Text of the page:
Recently I came across this intriguing slim volume, a guide to amateur archaeology in the Near and Middle East, produced at the recommendation of the British Museum’s Archaeological Joint Committee and published by the Museum in 1920. It was edited by G.F. Hill, Keeper of the Department of Coins and Medals at the British Museum, with individual chapters by experienced scholars.
Title page of How to Observe in Archaeology
It’s essentially a ‘how-to’ guide for travellers who fancied having a go at archaeology on their way through the Near and Middle East, or in the intervals of their duties in these regions (while it is not explicitly stated, a male traveller is clearly assumed, and indeed the joint authors are all men). The Committee appear to have taken the view that the energies of amateur excavators and collectors should be directed in order to minimise damage to archaeological sites, as well as adding to scientific knowledge. There is a sense of weariness in the description of what too commonly occurs:
‘The inexperienced traveller is apt to pick up a number of objects haphazard, without accurately noting their find-spots, and even, getting tired of them, as a child of flowers that he has picked, to discard them a mile or two away. If the first act is a blunder, the second is a crime’.
It’s full of fascinating period details; travel by camel is taken as a matter of course, and readers are advised to be firm in bargaining for the sale of antiquities, as ‘your donkey-boy will soon spread your character’. Magnifiers and pocket-knives are recommended as gifts, presumably to secure the help of local people in finding sites of interest. The section on photography in particular is a reminder of how much easier life is with modern technology; no more grappling with glass plates and bellows, or increasing the contrast of objects with charcoal, ink or chalk – a practice which would surely be frowned on these days. There’s a pleasingly make-do feel to some of the advice: ‘Tin-foil is very handy for squeezes, and may be saved from chocolate for this’, and ‘Lids of biscuit tins serve well’ for photographic reflectors. Clearly then, as now, chocolate and biscuits were essential for archaeological work.
There is a striking change in attitude from the previous generation of archaeological exploration, which was very much a free-for-all. The authors are keen to put down ‘those pests, the curio-hunting tourists’, and have strong words to say about the importance of observing local laws of antiquities and taking proper records:
‘The traveller who makes it his object to loot a country of its antiquities, smuggling objects out of it and disguising the sources from which they are obtained, does a distinct dis-service to archaeological science… Such action is equivalent to tearing out whole pages from a history and destroying them for ever’.
The chapter on Cyprus is written by J.L. Myres, who led the British Museum’s excavations at Amathus in 1893-94, the possible source of the University of Leeds’ ancient Cypriot collection. His advice is practical and down-to-earth, revealing his experience in the field:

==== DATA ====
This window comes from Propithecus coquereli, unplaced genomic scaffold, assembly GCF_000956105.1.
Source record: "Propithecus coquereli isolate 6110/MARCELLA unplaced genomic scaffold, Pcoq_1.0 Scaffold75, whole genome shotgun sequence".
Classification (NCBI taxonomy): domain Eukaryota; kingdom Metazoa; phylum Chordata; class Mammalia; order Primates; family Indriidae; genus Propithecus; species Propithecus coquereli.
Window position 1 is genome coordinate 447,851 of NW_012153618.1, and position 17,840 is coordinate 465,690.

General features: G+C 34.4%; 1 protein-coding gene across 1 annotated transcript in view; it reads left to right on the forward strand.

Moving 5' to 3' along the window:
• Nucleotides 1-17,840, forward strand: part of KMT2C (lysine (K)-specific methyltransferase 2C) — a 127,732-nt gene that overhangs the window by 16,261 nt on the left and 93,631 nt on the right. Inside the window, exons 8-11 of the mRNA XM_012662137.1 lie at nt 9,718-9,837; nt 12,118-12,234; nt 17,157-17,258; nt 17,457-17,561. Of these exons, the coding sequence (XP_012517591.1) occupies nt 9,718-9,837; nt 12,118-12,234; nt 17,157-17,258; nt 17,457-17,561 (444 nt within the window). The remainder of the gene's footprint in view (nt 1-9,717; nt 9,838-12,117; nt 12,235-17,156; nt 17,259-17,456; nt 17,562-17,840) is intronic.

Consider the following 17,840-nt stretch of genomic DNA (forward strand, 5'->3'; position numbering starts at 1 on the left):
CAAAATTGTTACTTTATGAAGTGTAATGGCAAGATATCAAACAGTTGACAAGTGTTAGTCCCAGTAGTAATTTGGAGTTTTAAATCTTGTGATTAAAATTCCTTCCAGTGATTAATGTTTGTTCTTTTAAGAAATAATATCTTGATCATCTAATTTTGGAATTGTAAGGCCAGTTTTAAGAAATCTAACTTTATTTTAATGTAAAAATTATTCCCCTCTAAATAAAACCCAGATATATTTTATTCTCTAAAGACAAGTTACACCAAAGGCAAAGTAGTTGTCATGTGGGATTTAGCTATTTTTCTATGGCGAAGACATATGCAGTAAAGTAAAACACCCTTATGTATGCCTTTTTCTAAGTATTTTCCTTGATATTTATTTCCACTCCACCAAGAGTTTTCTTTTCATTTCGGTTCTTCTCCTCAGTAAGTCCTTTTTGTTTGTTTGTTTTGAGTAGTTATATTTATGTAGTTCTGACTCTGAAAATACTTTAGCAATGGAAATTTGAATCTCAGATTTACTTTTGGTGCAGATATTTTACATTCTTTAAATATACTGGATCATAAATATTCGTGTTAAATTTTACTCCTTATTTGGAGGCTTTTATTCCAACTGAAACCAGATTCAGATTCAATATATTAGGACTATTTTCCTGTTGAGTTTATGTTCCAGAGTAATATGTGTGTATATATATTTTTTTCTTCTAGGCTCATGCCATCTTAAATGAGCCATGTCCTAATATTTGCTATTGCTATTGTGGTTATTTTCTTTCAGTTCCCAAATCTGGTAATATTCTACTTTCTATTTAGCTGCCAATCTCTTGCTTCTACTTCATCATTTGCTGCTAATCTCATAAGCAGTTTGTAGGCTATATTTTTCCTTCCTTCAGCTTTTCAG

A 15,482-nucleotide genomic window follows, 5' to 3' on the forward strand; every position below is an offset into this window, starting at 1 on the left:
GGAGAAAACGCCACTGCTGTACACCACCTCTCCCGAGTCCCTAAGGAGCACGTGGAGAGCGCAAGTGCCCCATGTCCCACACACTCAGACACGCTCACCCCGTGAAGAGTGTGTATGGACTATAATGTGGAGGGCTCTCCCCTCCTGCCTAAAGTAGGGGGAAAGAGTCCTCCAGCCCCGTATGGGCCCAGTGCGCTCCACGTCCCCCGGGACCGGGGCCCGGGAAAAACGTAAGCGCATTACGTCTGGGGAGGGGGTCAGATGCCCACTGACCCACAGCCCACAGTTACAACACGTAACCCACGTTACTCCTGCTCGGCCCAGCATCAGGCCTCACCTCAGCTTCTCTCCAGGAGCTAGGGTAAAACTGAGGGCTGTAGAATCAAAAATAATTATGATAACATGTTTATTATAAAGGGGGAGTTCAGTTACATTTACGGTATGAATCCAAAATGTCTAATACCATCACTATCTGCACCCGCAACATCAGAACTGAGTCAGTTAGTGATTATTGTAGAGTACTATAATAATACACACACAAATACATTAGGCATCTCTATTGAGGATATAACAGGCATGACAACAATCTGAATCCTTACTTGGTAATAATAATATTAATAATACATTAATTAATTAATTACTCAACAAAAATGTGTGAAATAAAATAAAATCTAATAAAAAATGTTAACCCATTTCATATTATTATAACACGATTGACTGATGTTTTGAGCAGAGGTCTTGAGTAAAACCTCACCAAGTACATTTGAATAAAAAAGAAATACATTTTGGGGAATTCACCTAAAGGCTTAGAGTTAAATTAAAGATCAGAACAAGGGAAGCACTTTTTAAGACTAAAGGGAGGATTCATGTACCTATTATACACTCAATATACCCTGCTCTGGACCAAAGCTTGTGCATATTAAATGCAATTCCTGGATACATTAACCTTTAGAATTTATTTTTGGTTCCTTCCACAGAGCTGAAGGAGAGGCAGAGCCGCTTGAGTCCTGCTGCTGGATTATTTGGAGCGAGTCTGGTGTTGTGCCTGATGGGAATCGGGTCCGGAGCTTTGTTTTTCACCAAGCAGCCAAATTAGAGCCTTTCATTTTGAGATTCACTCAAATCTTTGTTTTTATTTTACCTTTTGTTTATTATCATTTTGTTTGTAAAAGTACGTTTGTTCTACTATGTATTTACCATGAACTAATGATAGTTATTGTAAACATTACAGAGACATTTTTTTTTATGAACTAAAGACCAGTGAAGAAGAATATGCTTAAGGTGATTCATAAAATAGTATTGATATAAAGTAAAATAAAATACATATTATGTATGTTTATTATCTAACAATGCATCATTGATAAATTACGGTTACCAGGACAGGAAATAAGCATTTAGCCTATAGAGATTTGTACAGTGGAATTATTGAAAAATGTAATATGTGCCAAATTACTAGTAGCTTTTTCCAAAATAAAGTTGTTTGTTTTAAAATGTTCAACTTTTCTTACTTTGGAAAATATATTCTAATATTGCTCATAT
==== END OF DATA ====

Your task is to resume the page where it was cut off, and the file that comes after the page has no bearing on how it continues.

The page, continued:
‘Taking into consideration the utility of good building material to the present owners of such sites, active co-operation to preserve ancient masonary is not to be expected, unless local patriotism and expectation of traffic from tourists can be enlisted in support of Government regulations.’
His advice on recording tomb-groups shows the growing awareness of the importance of recording the totality of finds, as reflected in his own excavation notebooks:
‘Most of our knowledge of Cypriote arts and industries comes from this tomb-equipment, which should therefore if possible be preserved entire and kept together, tomb by tomb’.
The reader is particularly directed to be on the look-out for ‘Cypriote inscriptions’, which ‘are of great value and interest, and have been often overlooked among building material drawn from old sites.’
Bilingual inscription from Curium
Arguably the most exciting chapter is that on Palestine, written by R.A.S. Macalister. His aim seems to be to depress the pretensions of the amateur archaeologist:
‘Study of the pottery… is an absolutely essential preliminary. Without an acquaintance with this branch of Palestinian archaeology, so thorough that any sherd presenting the least character can be immediately assigned to its proper period, no field research of any value can be carried out.’
‘A knowledge of the various Semitic alphabets is necessary for copying inscriptions… a good knowledge of Arabic is indispensable – not the miserable pidgin jargon usually spoken by Europeans…’
If the would-be archaeologist is not discouraged by his less than encyclopaedic knowledge of pottery, or his imperfectly colloquial Arabic, the author has further words of caution:
‘The explorer of rock-cut tombs must be indifferent to mud, damp, evil smells, noxious insects, and other discomforts, and he must be prepared to squeeze through very narrow passages much clogged with earth. He is recommended to be on his guard against scorpions and snakes.’
Macalister alludes with nonchalance to his own exploits in the field:
‘There are occasionally unexpected and dangerous pitfalls: and hyenas and serpents often shelter in the caves. The present writer has explored many of them entirely alone, but this is, on the whole, not to be recommended.’
He was evidently of the Indiana Jones school of archaeology.
Cover of How to Observe in Archaeology
The small volume has practical rounded corners, making clear it is intended to be used in the field. My second-hand copy is regrettably clean (as much as its near-century of age allows), and doesn’t appear to have seen active service. Perhaps it belonged to an armchair archaeologist, who dreamed of travelling through the East by camel, taking squeezes, and making measurements with a theodolite; but never quite made it.